Finally, we assessed the calibration of an updated model. This model combined the Gail model RRs with SEER invasive breast cancer incidence rates and competing mortality rates from the period corresponding to our cohorts, 1995 to 2003. Computation of the expected number of breast cancers was identical to that of the original Gail model.
In NIH-AARP, 5,665 invasive breast cancers were diagnosed among 181,979 women. In PLCO, 2,223 cancers were reported among 64,868 women. The median age at entry was similar in NIH-AARP (62.8 years) and PLCO (62.3 years). The mean prediction period was slightly shorter in NIH-AARP (7.5 years) than in PLCO (8.6 years). The distribution of Gail model factors was similar between the two cohorts (Table 1). The RRs for age at menarche and number of breast biopsies (NIH-AARP only) were similar to those in the Gail model (Table 2). The Gail model includes an interaction term between number of biopsies and age category (< 50 years and ≥ 50 years) that we could not evaluate, because all women were age 50 years or older. RRs in strata defined by family history and age at first live birth were substantially lower than those used in the Gail model (Table 2). A second interaction term between age at first birth and number of affected first-degree relatives was not significant in either cohort (Pinteraction = .89 and .06 for NIH-AARP and PLCO, respectively).
Overall, the Gail model significantly underestimated the number of breast cancer occurrences in both cohorts (Table 3), by 13% for NIH-AARP (expected-to-observed ratio, 0.87; 95% CI: 0.85 to 0.89) and by 14% for PLCO (expected-to-observed ratio, 0.86; 95% CI, 0.82 to 0.90). Underprediction was also observed in all strata defined by age at menarche (both studies) and number of breast biopsies (NIH-AARP). The Gail model significantly overpredicted the number of breast cancers among women with a family history of breast cancer, particularly among women with a family history of breast cancer who first gave birth before age 25 years.
The overpredictions in subgroups defined by age at first live birth and family history of breast cancer can be explained by lower RR estimates for these factors in the validation cohorts. Overall, however, the RRs of the risk factors used in the model were similar to those observed in our cohorts. We therefore suspected that the substantial, overall underprediction was due to lower age-specific rates used in the Gail model (SEER 1983 to 1987) compared with the rates in our cohorts, particularly for ages younger than 70 years (Table 4).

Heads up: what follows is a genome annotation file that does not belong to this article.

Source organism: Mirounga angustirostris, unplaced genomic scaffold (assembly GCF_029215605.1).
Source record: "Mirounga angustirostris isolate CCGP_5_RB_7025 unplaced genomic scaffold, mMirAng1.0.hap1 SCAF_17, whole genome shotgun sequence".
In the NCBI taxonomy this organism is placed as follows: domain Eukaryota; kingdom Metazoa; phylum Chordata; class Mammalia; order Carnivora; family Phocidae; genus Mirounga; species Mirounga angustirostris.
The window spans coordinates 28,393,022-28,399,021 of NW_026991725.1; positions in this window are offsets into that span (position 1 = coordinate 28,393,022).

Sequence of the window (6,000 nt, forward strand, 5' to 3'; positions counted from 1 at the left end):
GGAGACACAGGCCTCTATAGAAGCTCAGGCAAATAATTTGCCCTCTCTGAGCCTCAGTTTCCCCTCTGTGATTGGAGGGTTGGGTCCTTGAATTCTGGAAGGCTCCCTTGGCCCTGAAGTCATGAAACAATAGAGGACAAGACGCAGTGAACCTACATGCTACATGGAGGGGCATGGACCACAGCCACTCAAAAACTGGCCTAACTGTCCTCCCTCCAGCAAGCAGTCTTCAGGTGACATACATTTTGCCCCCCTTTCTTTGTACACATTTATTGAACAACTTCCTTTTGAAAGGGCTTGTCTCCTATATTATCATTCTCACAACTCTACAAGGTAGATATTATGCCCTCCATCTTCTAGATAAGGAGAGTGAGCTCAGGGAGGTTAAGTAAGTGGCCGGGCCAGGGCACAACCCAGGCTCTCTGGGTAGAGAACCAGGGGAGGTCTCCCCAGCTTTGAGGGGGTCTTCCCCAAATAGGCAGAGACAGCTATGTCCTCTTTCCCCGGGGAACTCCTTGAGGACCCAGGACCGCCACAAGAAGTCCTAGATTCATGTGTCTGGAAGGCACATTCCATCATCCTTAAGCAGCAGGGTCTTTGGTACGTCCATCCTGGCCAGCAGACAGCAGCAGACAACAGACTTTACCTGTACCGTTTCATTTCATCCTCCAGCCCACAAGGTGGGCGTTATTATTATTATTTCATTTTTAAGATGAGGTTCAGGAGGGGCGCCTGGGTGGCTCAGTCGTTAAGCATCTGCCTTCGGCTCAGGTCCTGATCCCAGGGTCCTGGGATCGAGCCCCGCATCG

SEER invasive breast cancer incidence rates from 1995 to 2003 were substantially higher than those of 1983 to 1987 and generally were closer to the age-specific incidence rates of our cohorts (Table 4). The overall, age-adjusted invasive breast cancer incidence rate for SEER 1983 to 1987 was 343.0 per 100,000 person-years.20 The overall, age-adjusted rate for SEER 1995 to 2003 was 389.99 per 100,000 person-years,21 which was similar to NIH-AARP (391.9) and somewhat lower than PLCO (422.9).
After updating the absolute risk prediction model by replacing 1983 to 1987 SEER breast cancer incidence rates with those from 1995 to 2003, the overall expected-to-observed ratio was 1.03 (95% CI, 1.00 to 1.05) for NIH-AARP and was 1.01 (95% CI, 0.97 to 1.06) for PLCO, which indicated good calibration (Table 5). The updated model slightly overpredicted cancer occurrence among women in NIH-AARP with an early age at menarche and among women who reported at least two breast biopsies. Similar to the Gail model, the number of cancers among women with a family history of breast cancer was overestimated. Recognizing that invasive breast cancer rates dropped substantially in 2003,13–15 we examined calibration of the Gail model restricted to the 2003-to-2006 period among women in PLCO who were alive and had not been diagnosed with a breast cancer as of January 1, 2003. The Gail model was well calibrated for that period in PLCO (overall expected-to-observed ratio, 1.00; 95% CI, 0.94 to 1.08). Discriminatory accuracy was unchanged by the recalibration; the overall AUCs for the Gail and updated models were 0.58 in NIH-AARP and 0.59 in PLCO.
We then examined the effect of the recalibration on the identification of women who could potentially benefit from chemoprevention on the basis of current recommendations (Table 6). Of women age 50 to 55 years at baseline, 14.09% (n = 2,978) in NIH-AARP and 13.0% (n = 13) in PLCO had a projected 5-year risk less than 1.66% by using the Gail model but ≥ 1.66% by using the well-calibrated model. On the basis of the Gail model estimates, these women would not be considered for tamoxifen or raloxifene; conversely, on the basis of the well-calibrated model, they might have been eligible and, in fact, benefitted from chemoprevention.5